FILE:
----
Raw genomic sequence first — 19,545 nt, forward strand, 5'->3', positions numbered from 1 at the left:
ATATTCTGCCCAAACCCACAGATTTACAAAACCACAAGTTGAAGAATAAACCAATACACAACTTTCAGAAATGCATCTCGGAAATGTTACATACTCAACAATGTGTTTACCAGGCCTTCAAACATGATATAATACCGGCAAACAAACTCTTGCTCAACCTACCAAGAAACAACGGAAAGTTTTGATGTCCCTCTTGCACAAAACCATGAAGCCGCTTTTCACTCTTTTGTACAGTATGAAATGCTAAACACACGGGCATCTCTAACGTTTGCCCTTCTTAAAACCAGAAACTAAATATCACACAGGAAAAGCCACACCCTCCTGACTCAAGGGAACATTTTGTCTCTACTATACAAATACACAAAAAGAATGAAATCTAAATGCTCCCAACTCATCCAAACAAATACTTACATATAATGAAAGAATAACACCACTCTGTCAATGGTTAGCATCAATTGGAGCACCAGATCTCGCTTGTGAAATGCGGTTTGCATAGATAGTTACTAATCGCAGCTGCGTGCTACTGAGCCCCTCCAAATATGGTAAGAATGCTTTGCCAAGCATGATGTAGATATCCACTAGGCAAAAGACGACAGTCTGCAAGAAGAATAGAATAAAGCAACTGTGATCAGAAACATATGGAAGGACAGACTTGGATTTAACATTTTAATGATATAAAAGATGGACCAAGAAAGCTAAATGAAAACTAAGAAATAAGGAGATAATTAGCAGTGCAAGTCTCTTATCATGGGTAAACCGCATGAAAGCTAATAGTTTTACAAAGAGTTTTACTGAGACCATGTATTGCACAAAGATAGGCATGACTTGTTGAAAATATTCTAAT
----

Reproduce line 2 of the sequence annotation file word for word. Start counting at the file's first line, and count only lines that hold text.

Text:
ATATTCTGCCCAAACCCACAGATTTACAAAACCACAAGTTGAAGAATAAACCAATACACAACTTTCAGAAATGCATCTCGGAAATGTTACATACTCAACAATGTGTTTACCAGGCCTTCAAACATGATATAATACCGGCAAACAAACTCTTGCTCAACCTACCAAGAAACAACGGAAAGTTTTGATGTCCCTCTTGCACAAAACCATGAAGCCGCTTTTCACTCTTTTGTACAGTATGAAATGCTAAACACACGGGCATCTCTAACGTTTGCCCTTCTTAAAACCAGAAACTAAATATCACACAGGAAAAGCCACACCCTCCTGACTCAAGGGAACATTTTGTCTCTACTATACAAATACACAAAAAGAATGAAATCTAAATGCTCCCAACTCATCCAAACAAATACTTACATATAATGAAAGAATAACACCACTCTGTCAATGGTTAGCATCAATTGGAGCACCAGATCTCGCTTGTGAAATGCGGTTTGCATAGATAGTTACTAATCGCAGCTGCGTGCTACTGAGCCCCTCCAAATATGGTAAGAATGCTTTGCCAAGCATGATGTAGATATCCACTAGGCAAAAGACGACAGTCTGCAAGAAGAATAGAATAAAGCAACTGTGATCAGAAACATATGGAAGGACAGACTTGGATTTAACATTTTAATGATATAAAAGATGGACCAAGAAAGCTAAATGAAAACTAAGAAATAAGGAGATAATTAGCAGTGCAAGTCTCTTATCATGGGTAAACCGCATGAAAGCTAATAGTTTTACAAAGAGTTTTACTGAGACCATGTATTGCACAAAGATAGGCATGACTTGTTGAAAATATTCTAAT